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The charts below show how the International Phonetic Alphabet (IPA) represents the Ancient Greek (AG) and Modern Greek (MG) pronunciations in Wikipedia articles. The Ancient Greek pronunciation shown here is a reconstruction of the Attic dialect in the 5th century BC. For other Ancient Greek dialects, such as Doric, Aeolic, or Koine Greek, please use |generic=yes. For a guide to adding IPA characters to Wikipedia articles, see Template:IPA and Wikipedia:Manual of Style/Pronunciation § Entering IPA characters.

See Ancient Greek phonology and Modern Greek phonology for a more thorough look at their sounds.

IPA AG MG Example English approximation
c κ κιόλας[2] skew
k κ κατά[3][2] scar
χ χάρτης[2] car
x χ Scottish English loch, German Bach
ç χέρι[2] hue
j ι εη[4] toy yacht
ʝ γ γη[2] similar to yes
ɣ γάλα[2] Spanish amigo
ɡ γ again
ɟ άγγελος[2][5] argue
p π πέτρα[3] spy
φ φως paint
f φ four
v β, υ[6] βέλος vet
b β about
μπ μπαμπάς[5]
w υ παύω[4] well
t τ τάφος stay
θ θεός take
θ θ thought
ð δ δούλη the
d δ today
ντ εντάξει[5]
h ῾◌ ρως[7] hat
l λ λόγος look
ʎ λ ελιά million
m μ μοίρα mole
n ν ναι no
ɲ ν νιότη onion
ŋ γ άγχος sing
r ρ ώρα similar to American English autumn or Scottish rule[8]
ίζα similar to train
s σ, ς
ξ, ψ
σοφός, ψυχή, ξένος[3] between sip and ship (retracted)
z ζ, σ κόσμος, ζωή[3] between zone and genre (retracted)
Consonant clusters
ks ξ ξένος tax
ps ψ ψυχή lapse
t͡s τσ τσάι between cats and catch (retracted)
d͡z ζ τζ τζάκι between buds and budge (retracted)
Dialectal segments
IPA English approximation
ʃ ship
ʒ genre
t͡ʃ catch
d͡ʒ budge
æ cat
IPA Explanation
◌ː marks a consonant produced twice as long[1]
IPA AG MG Example English approximation
a α άρτος Australian English father
χώρ father
ɛː η ψυχή[9] bed
e ε[10] θεός bet
ει εἰμί[9][11] similar to bay but without the glide
i ι[9] ίδιος like neat
πίνω[9] like need
ɔː ω ἐγώ[10] talk (Irish or South African English)
o ω similar to chore (American English)
ο[10] οδός
ου μου similar to mood
u ου pool
y φύσις[9] similar to few, French tu
ψυχή[9] similar to fume, French juge
IPA AG MG Example English approximation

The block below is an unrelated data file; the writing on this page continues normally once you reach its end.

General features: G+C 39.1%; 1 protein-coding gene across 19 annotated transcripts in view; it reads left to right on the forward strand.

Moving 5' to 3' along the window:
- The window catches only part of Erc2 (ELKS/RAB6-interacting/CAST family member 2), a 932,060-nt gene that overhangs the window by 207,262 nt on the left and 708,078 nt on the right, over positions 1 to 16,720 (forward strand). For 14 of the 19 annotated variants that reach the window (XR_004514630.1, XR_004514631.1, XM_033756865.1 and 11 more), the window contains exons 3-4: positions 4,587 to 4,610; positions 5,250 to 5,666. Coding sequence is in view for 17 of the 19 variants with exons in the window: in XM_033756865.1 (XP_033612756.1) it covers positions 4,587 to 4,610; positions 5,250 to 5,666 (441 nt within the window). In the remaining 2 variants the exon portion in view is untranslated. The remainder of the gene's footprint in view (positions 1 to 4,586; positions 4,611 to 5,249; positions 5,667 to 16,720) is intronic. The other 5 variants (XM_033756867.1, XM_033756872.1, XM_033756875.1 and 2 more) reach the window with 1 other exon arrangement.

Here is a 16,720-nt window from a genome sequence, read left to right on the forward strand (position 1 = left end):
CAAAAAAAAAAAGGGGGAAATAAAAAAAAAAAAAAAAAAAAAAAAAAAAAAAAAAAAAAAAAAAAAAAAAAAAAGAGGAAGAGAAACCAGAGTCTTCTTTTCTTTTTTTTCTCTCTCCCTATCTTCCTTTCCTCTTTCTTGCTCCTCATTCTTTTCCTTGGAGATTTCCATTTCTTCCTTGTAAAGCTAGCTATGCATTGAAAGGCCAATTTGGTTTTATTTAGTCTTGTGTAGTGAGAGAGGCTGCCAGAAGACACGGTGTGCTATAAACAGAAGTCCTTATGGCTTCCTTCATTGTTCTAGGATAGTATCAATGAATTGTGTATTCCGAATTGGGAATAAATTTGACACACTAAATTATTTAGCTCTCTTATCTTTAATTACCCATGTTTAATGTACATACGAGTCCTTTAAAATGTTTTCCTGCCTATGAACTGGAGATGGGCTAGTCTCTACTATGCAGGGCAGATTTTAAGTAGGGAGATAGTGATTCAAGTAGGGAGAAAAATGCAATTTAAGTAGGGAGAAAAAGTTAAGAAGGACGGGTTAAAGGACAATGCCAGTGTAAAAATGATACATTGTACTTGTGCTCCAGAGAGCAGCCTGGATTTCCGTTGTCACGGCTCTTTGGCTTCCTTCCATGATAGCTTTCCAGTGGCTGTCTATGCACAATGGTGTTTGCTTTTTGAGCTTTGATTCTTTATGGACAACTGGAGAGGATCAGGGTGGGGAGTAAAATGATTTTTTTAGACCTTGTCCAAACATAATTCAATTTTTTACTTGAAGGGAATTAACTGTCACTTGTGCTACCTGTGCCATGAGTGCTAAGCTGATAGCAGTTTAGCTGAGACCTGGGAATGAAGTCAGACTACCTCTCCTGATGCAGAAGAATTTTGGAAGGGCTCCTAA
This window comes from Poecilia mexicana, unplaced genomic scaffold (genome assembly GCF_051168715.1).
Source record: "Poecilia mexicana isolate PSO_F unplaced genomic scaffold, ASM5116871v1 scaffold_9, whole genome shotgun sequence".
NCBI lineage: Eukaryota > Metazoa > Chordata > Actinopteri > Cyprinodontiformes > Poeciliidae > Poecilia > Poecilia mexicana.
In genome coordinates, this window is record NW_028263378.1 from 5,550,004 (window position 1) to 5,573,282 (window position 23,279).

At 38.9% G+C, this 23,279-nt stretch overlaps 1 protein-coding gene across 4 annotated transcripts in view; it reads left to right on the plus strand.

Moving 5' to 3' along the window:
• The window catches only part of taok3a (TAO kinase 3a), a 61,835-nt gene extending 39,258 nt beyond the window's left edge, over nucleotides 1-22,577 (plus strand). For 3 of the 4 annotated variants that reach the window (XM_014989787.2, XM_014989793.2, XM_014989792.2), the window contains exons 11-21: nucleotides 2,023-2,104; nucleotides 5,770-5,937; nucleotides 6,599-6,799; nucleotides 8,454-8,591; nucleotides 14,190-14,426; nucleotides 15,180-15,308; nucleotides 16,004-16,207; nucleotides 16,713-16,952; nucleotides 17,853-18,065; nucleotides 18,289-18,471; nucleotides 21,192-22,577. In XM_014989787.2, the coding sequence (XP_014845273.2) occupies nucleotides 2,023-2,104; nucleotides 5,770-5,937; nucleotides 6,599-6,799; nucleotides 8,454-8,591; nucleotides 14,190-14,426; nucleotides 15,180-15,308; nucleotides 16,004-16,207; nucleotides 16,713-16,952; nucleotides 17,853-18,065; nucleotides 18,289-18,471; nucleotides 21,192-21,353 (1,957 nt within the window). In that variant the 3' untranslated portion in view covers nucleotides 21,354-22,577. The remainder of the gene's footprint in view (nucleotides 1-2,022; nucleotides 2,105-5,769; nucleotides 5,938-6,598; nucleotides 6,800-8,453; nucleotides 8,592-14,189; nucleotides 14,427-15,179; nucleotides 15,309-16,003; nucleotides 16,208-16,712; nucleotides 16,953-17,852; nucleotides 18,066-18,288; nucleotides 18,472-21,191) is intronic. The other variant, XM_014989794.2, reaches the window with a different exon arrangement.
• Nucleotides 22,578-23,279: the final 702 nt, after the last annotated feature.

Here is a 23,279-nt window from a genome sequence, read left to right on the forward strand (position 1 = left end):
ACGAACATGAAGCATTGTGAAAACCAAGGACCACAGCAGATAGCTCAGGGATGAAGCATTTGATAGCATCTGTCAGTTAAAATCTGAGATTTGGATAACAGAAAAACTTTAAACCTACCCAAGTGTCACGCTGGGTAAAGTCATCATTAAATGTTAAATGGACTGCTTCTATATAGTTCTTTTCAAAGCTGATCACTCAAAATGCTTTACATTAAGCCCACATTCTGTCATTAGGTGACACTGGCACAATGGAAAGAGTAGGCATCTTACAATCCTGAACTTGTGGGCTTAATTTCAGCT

ai̯ αι αἴτιος, πάλαι, ψῡχαί[10] tie
αϊ[12] γαϊδούρι
au̯ αυ αὐτός[6] how
αου Νικολάου
ei̯ ει εἴη[9] hey
eu̯ ευ εὖ[6] Italian and Spanish neutro
εου Θέουτα
oi̯ οι οἶδα, λόγοι[9] toy
όι[14] κορόιδο
yi̯ υι υἱός[9] Yeast
aːi̯ δω, χώρ[15] No English equivalent
ɛːi̯ ς, ψυχ[9][15] No English equivalent
ɔːi̯ δή, λόγ[15] No English equivalent
IPA[16] AG MG Example Explanation
◌́ ´ γάλα ála] high tone
◌̌ ´ ἐγώ [eɡɔ̌ː] rising tone
` μν [men] mid tone
◌̂ γ ɛ̂ː] falling tone
ˈ ΄ άλλος [ˈa.los] stress
. syllable break


  1. ^ a b Ancient Greek had geminate consonants, pronounced longer than single ones, which may be transcribed by a double consonant letter ⟨ss⟩ or the length symbol ⟨⟩. Modern Standard Greek does not have geminate consonants, but some nonstandard dialects do.
  2. ^ a b c d e f g h In Modern Greek, κ; γκ, γγ; γ; χ are pronounced as palatal [c, ɟ, ʝ, ç] before the front vowels [e i], and velar [k, ɡ, ɣ, x] in other cases.
  3. ^ a b c d ζ represented the cluster [zd] in Classical Attic, but it represents [z] in Modern Greek. In both Ancient and Modern Greek, σ is pronounced as voiced [z] before a voiced consonant.
  4. ^ a b c In Ancient Greek, a diphthong before a vowel was realised as a vowel and a double semivowel sequence: [jj, ww].
  5. ^ a b c d In Modern Greek, μπ, ντ, γκ, γγ are pronounced as prenasalised voiced stops [mb, nd, ɲɟ, ŋɡ] or voiced stops without nasalisation [b, d, ɟ, ɡ].
  6. ^ a b c In Modern Greek, υ, in αυ ευ ηυ, is pronounced as [f] before a voiceless consonant or at the end of the word and [v] otherwise. In Ancient Greek, αυ ευ ηυ were diphthongs [au̯ eu̯ ɛːu̯].
  7. ^ The rough breathing represented [h] before a vowel, and the smooth breathing ᾿ represented the absence of [h].
  8. ^ It may be an alveolar approximant [ɹ] between vowels, like English r, and is usually a trill [r] in clusters, trilled r like in Spanish, with two or three short cycles (Arvaniti 2007:15).
  9. ^ a b c d e f g h i j In Modern Greek, η, ῃ, ει, ι, οι, υ, υι all represent [i], but they were pronounced [ɛː, ɛːi̯, eː, ei̯, i(ː) oi̯, y(ː), yi̯] in Ancient Greek. The large number of vowel mergers into [i] is called iotacism.
  10. ^ a b c d In Modern Greek, ε, αι represent [e], and ο, ω represent [o]. In Ancient Greek, ε, ο represented [e, o], ω represented [ɔː] and αι represented the diphthong [ai̯].
  11. ^ In archaic and some dialectal Greek ⟨ει⟩ represented the true diphthong [ei̯] but in inter alia Attic Greek, [ei̯] and [eː] later merged into the latter hence ⟨ει⟩ is a spurious diphthong, i.e. it actually represents the monophthong [eː].
  12. ^ Also ⟨άι⟩ and sometimes ⟨άϊ⟩.
  13. ^ Also ⟨εϊ⟩ and sometimes ⟨έϊ⟩.
  14. ^ Also ⟨οϊ⟩ and sometimes ⟨όϊ⟩.
  15. ^ a b c In early Ancient Greek, ᾳ, ῃ, ῳ were diphthongs, but the second element [i̯] was lost soon after the Classical period, and they merged with ᾱ, η, ω.
  16. ^ The symbols used here for Ancient Greek pitch accent must be added as combining characters in some cases. Place the numeric character reference after the letter that on which the accent is to be put, press "Show preview" and copy the resulting accented character. ́ is the numeric character reference for combining acute tone mark (high tone), ̌ for combining caron (rising tone), ̂ for combining circumflex (falling tone).


  • Arvaniti, Amalia (2007). "Greek Phonetics: The State of the Art". Journal of Greek Linguistics. 8 (1): 97–208. doi:10.1075/jgl.8.08arv.

See also

External links